Amty Tech Blog

Archive for September 2008

Most videos require Flv Player to play video on your PC. Blip.tv may open Windows Media Player to play video depending on extension. If you do not have an flv player then download the free FLV player now. You can search for videos on the popular media sites then download by pasting the url in the download box.

Video Downloader for Streaming Videos for Youtube

 

Step 1: Download video from Youtube. (Save video as video.flv)
Step 2: View your video in FLV Player.
Thats it!!
If you wish to play your video in your Iphone, Ipod or MP3 Player, download this FLV Converter.

DISABLE INDEXING SERVICES

Indexing Services is a small little program that uses large amounts of RAM and can often make a computer endlessly loud and noisy. This system process indexes and updates lists of all the files that are on your computer. It does this so that when you do a search for something on your computer, it will search faster by scanning the index lists. If you don’t search your computer often, or even if you do search often, this system service is completely unnecessary. To disable do the following:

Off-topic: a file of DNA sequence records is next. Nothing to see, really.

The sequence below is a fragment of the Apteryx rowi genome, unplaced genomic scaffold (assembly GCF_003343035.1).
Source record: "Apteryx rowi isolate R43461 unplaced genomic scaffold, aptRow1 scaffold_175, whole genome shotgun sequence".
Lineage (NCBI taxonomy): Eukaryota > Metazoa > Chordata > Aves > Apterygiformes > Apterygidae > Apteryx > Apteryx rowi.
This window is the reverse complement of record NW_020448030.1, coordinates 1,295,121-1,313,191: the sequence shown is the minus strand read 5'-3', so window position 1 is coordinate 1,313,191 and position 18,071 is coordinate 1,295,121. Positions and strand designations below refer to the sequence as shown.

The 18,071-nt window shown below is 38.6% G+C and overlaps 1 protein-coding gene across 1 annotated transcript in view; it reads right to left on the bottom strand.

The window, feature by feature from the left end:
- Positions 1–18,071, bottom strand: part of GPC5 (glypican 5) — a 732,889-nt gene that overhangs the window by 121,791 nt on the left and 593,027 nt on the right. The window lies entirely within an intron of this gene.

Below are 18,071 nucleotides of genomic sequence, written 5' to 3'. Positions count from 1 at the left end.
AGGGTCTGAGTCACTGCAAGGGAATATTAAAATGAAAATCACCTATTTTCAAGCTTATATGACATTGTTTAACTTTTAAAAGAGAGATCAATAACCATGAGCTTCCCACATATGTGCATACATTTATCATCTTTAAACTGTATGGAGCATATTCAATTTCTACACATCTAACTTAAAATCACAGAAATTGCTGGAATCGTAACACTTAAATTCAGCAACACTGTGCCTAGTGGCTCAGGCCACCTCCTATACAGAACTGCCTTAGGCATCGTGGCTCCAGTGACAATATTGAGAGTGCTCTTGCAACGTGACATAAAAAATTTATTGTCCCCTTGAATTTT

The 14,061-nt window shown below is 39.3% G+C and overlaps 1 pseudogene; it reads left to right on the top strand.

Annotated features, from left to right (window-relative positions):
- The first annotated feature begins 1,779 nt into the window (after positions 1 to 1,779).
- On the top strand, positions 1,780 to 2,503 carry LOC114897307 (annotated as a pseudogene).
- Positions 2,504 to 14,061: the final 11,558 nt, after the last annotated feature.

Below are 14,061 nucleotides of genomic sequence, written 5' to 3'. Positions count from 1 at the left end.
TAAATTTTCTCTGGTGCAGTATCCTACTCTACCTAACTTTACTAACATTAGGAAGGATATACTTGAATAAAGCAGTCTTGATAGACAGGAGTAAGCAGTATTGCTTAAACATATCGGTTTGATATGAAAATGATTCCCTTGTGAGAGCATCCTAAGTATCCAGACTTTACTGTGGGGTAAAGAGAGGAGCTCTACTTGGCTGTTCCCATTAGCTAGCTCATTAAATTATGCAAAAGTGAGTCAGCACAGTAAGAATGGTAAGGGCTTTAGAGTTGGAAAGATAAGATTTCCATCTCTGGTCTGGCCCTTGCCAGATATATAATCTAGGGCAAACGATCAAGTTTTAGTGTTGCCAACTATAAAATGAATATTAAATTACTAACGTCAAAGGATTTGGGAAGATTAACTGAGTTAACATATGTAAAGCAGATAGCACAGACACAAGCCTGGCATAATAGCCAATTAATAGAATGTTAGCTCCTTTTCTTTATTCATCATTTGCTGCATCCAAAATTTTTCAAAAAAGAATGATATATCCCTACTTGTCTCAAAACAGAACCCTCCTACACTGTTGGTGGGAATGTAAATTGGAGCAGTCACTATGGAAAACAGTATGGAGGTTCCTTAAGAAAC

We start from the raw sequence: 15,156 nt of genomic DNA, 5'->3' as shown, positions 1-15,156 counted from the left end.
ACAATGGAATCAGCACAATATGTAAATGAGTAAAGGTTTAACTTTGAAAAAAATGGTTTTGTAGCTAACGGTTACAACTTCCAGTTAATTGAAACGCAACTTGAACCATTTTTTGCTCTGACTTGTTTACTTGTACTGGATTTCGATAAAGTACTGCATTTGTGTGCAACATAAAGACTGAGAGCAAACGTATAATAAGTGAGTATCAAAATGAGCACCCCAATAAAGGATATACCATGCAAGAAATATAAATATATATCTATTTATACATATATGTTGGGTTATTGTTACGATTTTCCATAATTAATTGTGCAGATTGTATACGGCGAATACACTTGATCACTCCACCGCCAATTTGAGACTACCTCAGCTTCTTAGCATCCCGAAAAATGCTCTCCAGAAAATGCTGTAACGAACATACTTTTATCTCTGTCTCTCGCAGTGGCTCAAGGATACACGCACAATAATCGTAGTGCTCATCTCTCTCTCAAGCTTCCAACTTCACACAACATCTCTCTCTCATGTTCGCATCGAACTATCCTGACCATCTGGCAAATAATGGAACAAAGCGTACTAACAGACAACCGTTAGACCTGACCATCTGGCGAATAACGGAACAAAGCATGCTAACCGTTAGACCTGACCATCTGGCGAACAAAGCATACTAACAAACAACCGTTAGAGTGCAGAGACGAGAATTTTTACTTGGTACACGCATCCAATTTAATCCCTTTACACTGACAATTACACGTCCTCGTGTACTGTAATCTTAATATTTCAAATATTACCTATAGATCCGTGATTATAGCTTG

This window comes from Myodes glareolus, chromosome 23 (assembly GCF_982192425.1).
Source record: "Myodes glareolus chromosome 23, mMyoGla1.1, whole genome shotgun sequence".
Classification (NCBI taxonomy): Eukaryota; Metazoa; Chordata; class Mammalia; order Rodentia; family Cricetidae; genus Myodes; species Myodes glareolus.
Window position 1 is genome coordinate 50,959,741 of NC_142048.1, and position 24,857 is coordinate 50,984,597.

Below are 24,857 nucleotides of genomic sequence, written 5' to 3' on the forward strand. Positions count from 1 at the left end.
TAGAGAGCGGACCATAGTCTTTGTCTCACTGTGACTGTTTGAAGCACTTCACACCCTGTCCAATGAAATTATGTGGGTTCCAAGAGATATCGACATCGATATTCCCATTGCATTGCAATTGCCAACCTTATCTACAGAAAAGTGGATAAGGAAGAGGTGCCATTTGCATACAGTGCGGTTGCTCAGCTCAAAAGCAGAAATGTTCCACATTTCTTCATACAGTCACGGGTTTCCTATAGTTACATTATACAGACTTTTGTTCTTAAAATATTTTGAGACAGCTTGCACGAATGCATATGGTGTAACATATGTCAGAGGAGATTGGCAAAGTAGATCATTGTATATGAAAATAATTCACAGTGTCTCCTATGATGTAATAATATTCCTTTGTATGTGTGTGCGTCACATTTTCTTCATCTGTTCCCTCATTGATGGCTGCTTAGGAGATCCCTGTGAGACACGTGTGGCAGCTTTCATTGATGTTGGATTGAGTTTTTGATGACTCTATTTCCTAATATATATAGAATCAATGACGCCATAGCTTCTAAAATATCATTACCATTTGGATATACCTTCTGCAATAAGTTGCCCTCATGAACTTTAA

1. Go to Start
2. Click Settings
3. Click Control Panel
4. Double-click Add/Remove Programs
5. Click the Add/Remove Window Components
6. Uncheck the Indexing services
7. Click Next

OPTIMISE DISPLAY SETTINGS

Windows XP can look sexy but displaying all the visual items can waste system resources. To optimise:

1.Go to Start
2. Click Settings
3. Click Control Panel
4. Click System
5. Click Advanced tab
6. In the Performance tab click Settings
7. Leave only the following ticked:
– Show shadows under menus
– Show shadows under mouse pointer
– Show translucent selection rectangle